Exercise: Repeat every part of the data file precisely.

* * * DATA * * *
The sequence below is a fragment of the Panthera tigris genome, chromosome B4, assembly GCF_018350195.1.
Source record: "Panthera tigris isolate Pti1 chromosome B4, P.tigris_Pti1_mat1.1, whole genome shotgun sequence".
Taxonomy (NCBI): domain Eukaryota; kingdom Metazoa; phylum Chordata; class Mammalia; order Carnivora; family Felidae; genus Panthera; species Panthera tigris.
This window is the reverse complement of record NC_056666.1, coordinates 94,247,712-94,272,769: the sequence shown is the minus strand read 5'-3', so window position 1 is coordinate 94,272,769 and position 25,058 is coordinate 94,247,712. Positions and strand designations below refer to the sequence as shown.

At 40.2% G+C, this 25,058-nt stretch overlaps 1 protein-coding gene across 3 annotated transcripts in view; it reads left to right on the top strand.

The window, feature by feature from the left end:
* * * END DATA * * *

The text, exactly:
The sequence below is a fragment of the Panthera tigris genome, chromosome B4, assembly GCF_018350195.1.
Source record: "Panthera tigris isolate Pti1 chromosome B4, P.tigris_Pti1_mat1.1, whole genome shotgun sequence".
Taxonomy (NCBI): domain Eukaryota; kingdom Metazoa; phylum Chordata; class Mammalia; order Carnivora; family Felidae; genus Panthera; species Panthera tigris.
This window is the reverse complement of record NC_056666.1, coordinates 94,247,712-94,272,769: the sequence shown is the minus strand read 5'-3', so window position 1 is coordinate 94,272,769 and position 25,058 is coordinate 94,247,712. Positions and strand designations below refer to the sequence as shown.

At 40.2% G+C, this 25,058-nt stretch overlaps 1 protein-coding gene across 3 annotated transcripts in view; it reads left to right on the top strand.

The window, feature by feature from the left end: